Each compilation movie has a clear beginning, middle, and end, so they could technically stand alone (though I'd consider the third to be the weakest in this regard). However, I strongly recommend watching them one after another as one full story. It's a story strong enough to have kicked off the entire Gundam franchise, becoming one of anime's most enduring classics, which can still fill a movie theater today. These movies, with their improved pacing and realism on top of crisp visuals, reminded me of what makes Gundam so special.

Production Info:
Overall (sub) : A
Story : A
Animation : B
Art : B
Music : B+

+ Compelling space opera that sparked a legacy franchise, snappier pacing of the plot, quality Blu-Ray transfer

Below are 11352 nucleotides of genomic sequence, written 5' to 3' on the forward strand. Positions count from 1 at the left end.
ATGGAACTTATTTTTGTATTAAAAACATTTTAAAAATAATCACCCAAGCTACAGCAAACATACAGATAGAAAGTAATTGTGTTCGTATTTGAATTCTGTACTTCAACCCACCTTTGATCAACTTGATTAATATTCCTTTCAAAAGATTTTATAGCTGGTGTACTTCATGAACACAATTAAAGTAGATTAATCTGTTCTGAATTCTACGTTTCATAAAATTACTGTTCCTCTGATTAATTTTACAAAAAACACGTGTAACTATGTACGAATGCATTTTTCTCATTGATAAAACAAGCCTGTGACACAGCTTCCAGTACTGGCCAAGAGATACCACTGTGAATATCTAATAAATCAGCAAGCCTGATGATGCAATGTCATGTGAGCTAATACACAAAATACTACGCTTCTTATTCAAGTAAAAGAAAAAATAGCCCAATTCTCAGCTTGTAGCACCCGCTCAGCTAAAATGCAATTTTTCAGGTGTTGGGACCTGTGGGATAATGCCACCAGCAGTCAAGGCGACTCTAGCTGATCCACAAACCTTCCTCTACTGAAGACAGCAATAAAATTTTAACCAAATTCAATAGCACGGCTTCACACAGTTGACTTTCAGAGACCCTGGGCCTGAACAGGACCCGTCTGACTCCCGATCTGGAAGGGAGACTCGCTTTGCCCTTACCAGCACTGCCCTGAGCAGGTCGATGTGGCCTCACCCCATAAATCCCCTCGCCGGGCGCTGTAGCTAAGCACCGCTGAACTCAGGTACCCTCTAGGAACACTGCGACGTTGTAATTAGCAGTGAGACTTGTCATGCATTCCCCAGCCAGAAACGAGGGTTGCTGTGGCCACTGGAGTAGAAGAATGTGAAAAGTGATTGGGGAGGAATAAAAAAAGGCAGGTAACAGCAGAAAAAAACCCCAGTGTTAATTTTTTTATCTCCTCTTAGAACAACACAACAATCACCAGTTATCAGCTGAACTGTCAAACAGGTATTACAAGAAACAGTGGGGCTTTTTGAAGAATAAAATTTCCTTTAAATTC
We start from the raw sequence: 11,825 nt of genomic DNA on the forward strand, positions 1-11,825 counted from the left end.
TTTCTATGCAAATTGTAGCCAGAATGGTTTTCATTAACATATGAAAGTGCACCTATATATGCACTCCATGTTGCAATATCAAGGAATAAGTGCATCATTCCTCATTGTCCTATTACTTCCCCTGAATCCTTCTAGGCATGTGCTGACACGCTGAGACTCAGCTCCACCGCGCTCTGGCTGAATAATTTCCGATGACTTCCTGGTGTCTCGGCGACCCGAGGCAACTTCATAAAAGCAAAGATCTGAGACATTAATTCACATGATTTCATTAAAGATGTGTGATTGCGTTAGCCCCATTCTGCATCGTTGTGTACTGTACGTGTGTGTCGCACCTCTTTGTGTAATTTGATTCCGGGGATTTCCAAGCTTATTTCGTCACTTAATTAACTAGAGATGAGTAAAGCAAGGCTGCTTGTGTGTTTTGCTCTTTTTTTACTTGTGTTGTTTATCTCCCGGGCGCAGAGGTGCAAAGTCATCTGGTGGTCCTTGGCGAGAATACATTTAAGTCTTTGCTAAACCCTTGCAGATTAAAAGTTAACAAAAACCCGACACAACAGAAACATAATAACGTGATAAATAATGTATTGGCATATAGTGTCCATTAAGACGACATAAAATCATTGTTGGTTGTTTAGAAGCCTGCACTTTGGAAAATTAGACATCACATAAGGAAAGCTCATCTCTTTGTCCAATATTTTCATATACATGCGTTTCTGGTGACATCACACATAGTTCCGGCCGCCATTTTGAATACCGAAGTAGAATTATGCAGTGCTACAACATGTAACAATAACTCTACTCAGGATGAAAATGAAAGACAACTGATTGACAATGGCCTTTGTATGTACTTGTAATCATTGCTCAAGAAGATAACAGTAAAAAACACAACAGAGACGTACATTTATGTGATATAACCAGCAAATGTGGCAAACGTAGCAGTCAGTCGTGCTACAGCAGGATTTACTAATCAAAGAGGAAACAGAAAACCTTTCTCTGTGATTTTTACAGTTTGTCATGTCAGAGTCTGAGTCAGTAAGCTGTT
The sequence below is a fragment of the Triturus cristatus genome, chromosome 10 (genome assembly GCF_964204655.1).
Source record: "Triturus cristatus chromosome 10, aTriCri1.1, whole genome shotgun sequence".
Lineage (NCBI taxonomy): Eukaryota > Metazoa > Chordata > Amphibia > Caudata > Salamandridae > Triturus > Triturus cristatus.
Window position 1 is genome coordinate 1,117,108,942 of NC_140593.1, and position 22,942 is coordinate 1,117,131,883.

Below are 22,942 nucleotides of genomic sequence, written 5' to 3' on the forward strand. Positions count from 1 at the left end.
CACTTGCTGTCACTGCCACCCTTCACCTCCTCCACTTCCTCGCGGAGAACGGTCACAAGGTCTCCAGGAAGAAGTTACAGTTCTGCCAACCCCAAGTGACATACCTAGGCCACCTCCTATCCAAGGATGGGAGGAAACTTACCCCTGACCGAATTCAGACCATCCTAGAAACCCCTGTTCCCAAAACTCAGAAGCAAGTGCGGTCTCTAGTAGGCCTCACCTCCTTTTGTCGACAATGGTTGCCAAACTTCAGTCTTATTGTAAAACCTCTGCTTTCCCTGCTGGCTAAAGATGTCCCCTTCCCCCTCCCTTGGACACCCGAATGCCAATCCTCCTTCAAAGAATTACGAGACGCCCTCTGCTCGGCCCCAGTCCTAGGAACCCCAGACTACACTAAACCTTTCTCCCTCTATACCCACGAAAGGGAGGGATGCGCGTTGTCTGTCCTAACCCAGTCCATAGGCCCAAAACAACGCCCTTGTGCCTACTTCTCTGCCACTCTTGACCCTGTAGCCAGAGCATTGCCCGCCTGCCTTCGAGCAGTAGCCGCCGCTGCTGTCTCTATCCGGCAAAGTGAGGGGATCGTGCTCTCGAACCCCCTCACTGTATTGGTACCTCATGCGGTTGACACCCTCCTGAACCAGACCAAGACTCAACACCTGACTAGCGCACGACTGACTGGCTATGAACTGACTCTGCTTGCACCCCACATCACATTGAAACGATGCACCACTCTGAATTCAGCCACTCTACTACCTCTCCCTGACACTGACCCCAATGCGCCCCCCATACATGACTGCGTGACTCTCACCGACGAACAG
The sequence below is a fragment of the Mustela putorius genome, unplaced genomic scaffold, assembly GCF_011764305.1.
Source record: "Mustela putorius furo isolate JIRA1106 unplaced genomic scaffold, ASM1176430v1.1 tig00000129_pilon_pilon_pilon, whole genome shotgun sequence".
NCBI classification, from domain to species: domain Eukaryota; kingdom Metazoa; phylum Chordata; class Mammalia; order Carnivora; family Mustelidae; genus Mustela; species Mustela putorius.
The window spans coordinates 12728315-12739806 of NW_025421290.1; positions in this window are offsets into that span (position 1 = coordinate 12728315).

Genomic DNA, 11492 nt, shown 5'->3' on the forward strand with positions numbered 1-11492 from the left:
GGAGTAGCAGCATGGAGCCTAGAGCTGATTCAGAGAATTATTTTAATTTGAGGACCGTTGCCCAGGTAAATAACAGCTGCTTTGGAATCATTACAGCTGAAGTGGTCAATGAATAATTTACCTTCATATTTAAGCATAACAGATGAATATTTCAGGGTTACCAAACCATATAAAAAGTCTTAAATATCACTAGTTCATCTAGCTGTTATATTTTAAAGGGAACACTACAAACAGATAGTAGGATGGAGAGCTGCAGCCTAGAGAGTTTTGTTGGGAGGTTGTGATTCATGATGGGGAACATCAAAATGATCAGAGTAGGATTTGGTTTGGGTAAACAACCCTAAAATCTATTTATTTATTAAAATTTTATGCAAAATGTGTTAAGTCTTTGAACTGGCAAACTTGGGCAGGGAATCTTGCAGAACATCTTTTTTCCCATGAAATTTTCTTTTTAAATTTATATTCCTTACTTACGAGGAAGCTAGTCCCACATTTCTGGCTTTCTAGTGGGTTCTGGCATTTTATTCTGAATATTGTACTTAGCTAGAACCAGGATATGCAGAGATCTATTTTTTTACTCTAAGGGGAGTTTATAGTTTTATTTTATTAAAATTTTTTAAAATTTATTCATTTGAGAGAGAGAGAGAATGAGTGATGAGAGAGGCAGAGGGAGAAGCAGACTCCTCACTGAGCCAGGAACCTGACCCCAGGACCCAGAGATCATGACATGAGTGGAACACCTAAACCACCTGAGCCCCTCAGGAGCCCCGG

Dated visuals and animation that can be too much a product of their time

Chief Director: Yoshiyuki Tomino
Ryoji Fujiwara
Yoshiyuki Tomino
Yoshihisa Araki
Hiroyuki Hoshiyama
Kenichi Matsuzaki
Yoshiyuki Tomino
Yū Yamamoto
Screenplay: Ken'ichi Matsuzaki
Storyboard: Yoshiyuki Tomino
Joe Hisaishi
Hiroshi Matsuyama
Yuji Matsuyama
Takeo Watanabe
Original creator:
Yoshiyuki Tomino
Hajime Yatate
Character Design: Yoshikazu Yasuhiko
Art Director: Mitsuki Nakamura
Animation Director: Yoshikazu Yasuhiko
Supervising Director: Yoshiyuki Tomino
Mechanical design: Kunio Okawara
Executive producer:
Masanori Ito
Yoshinori Kishimoto
Eiji Yamaura
Masami Iwasaki
Yasuo Shibue
Masuo Ueda
Takayuki Yoshii

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Mobile Suit Gundam - The Movie Trilogy (movie)

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Mobile Suit Gundam - Movie Trilogy (Sub.Blu-Ray)